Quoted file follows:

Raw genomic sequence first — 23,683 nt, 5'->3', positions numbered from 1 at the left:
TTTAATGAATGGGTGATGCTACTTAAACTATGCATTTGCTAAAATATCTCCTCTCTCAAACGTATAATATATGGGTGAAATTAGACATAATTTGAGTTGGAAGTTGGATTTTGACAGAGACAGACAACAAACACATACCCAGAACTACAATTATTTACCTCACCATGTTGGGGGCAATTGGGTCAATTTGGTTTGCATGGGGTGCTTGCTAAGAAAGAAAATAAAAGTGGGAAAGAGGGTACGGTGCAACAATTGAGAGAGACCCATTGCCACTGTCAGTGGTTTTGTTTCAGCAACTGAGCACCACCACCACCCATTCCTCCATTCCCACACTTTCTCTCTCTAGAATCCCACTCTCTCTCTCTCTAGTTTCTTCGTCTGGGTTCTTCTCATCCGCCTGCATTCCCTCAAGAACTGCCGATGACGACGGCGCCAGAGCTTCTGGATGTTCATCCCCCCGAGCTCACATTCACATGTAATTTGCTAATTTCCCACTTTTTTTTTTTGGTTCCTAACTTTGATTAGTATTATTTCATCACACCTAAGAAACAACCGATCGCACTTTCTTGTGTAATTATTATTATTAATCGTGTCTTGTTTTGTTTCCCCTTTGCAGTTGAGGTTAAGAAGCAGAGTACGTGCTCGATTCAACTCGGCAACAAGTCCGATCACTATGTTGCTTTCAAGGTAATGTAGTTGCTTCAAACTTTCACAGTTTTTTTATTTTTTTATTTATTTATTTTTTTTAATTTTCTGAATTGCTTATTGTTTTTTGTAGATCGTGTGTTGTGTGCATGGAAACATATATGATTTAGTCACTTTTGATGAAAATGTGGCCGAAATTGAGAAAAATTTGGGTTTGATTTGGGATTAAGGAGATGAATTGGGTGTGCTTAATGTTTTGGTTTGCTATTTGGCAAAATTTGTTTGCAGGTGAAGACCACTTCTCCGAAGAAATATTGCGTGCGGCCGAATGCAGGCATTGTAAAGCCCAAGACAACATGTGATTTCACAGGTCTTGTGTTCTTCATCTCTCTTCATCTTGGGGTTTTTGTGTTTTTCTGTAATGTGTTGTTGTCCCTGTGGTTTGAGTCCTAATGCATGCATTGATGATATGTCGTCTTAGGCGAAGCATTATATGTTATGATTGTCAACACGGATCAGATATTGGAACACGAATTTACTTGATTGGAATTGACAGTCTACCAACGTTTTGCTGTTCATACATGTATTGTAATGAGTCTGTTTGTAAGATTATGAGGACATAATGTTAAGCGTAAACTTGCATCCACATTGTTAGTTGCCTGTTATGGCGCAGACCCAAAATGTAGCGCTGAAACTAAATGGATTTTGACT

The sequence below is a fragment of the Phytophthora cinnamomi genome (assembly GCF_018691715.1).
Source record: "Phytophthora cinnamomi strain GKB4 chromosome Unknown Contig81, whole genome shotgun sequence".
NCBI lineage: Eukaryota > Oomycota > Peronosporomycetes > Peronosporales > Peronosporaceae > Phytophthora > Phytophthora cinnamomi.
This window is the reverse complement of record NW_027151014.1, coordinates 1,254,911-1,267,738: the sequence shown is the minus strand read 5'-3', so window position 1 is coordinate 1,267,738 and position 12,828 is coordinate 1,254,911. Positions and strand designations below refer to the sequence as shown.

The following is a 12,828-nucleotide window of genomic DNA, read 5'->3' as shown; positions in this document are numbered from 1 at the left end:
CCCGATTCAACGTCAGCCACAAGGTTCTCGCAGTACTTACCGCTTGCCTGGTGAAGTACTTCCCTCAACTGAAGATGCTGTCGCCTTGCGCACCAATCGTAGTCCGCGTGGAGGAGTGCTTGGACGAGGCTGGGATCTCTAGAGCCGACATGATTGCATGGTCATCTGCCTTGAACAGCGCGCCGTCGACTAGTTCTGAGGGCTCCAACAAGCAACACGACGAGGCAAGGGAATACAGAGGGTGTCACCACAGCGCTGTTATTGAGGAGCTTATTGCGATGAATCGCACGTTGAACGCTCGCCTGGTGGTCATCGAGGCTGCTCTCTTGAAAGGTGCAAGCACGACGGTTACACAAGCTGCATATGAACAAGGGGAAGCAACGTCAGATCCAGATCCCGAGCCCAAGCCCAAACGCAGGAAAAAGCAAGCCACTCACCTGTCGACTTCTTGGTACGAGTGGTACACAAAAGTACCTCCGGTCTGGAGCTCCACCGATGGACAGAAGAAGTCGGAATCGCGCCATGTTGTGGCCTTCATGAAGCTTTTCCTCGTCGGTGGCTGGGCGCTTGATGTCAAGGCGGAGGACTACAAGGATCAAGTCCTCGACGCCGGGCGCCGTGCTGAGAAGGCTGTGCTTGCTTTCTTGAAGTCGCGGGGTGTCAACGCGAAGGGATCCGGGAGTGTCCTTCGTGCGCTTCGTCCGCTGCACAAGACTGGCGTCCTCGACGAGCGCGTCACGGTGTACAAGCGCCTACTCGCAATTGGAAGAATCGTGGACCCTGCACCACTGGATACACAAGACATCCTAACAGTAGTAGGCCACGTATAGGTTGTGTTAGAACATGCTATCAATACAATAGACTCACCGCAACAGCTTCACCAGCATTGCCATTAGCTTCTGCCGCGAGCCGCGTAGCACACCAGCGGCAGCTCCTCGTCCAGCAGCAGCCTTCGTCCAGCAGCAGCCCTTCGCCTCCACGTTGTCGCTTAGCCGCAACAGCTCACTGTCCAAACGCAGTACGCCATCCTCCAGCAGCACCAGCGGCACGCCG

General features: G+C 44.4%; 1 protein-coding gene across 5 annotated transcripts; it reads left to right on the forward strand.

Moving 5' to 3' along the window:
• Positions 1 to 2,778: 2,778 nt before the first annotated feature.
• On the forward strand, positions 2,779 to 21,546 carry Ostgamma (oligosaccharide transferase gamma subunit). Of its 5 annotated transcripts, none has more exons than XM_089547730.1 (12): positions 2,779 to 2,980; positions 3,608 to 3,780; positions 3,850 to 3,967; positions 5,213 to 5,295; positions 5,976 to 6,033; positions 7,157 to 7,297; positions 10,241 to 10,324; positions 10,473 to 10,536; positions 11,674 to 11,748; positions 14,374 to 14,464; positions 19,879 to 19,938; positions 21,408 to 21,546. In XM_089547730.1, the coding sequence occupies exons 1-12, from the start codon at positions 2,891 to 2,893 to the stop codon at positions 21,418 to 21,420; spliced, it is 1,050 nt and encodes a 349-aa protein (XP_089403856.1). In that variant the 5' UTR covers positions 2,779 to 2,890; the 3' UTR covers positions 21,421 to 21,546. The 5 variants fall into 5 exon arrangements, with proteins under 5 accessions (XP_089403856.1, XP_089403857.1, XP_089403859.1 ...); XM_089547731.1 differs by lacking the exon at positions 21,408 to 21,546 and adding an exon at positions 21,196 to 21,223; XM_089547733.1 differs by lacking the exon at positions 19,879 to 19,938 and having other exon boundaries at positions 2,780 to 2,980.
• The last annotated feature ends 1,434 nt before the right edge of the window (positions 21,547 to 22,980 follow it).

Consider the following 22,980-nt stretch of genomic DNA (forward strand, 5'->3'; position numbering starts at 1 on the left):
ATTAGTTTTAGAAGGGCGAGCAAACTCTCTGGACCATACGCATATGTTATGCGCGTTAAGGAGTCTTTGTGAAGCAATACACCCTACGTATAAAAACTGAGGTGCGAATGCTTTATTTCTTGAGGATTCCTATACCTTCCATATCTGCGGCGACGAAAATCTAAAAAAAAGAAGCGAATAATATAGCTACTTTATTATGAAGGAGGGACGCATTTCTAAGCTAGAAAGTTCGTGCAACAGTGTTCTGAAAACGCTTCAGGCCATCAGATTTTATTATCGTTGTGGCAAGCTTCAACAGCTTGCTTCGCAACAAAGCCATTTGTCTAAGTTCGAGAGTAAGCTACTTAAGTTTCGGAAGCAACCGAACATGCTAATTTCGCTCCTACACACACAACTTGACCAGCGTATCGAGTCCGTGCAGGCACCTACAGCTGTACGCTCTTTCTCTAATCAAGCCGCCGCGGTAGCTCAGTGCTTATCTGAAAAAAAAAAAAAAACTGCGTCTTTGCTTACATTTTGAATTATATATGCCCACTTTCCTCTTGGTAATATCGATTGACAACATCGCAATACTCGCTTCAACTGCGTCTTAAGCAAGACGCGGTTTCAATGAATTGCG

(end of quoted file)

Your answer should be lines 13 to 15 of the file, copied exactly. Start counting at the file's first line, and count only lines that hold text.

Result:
• The last annotated feature ends 1,434 nt before the right edge of the window (positions 21,547 to 22,980 follow it).

Consider the following 22,980-nt stretch of genomic DNA (forward strand, 5'->3'; position numbering starts at 1 on the left):
ATTAGTTTTAGAAGGGCGAGCAAACTCTCTGGACCATACGCATATGTTATGCGCGTTAAGGAGTCTTTGTGAAGCAATACACCCTACGTATAAAAACTGAGGTGCGAATGCTTTATTTCTTGAGGATTCCTATACCTTCCATATCTGCGGCGACGAAAATCTAAAAAAAAGAAGCGAATAATATAGCTACTTTATTATGAAGGAGGGACGCATTTCTAAGCTAGAAAGTTCGTGCAACAGTGTTCTGAAAACGCTTCAGGCCATCAGATTTTATTATCGTTGTGGCAAGCTTCAACAGCTTGCTTCGCAACAAAGCCATTTGTCTAAGTTCGAGAGTAAGCTACTTAAGTTTCGGAAGCAACCGAACATGCTAATTTCGCTCCTACACACACAACTTGACCAGCGTATCGAGTCCGTGCAGGCACCTACAGCTGTACGCTCTTTCTCTAATCAAGCCGCCGCGGTAGCTCAGTGCTTATCTGAAAAAAAAAAAAAAACTGCGTCTTTGCTTACATTTTGAATTATATATGCCCACTTTCCTCTTGGTAATATCGATTGACAACATCGCAATACTCGCTTCAACTGCGTCTTAAGCAAGACGCGGTTTCAATGAATTGCG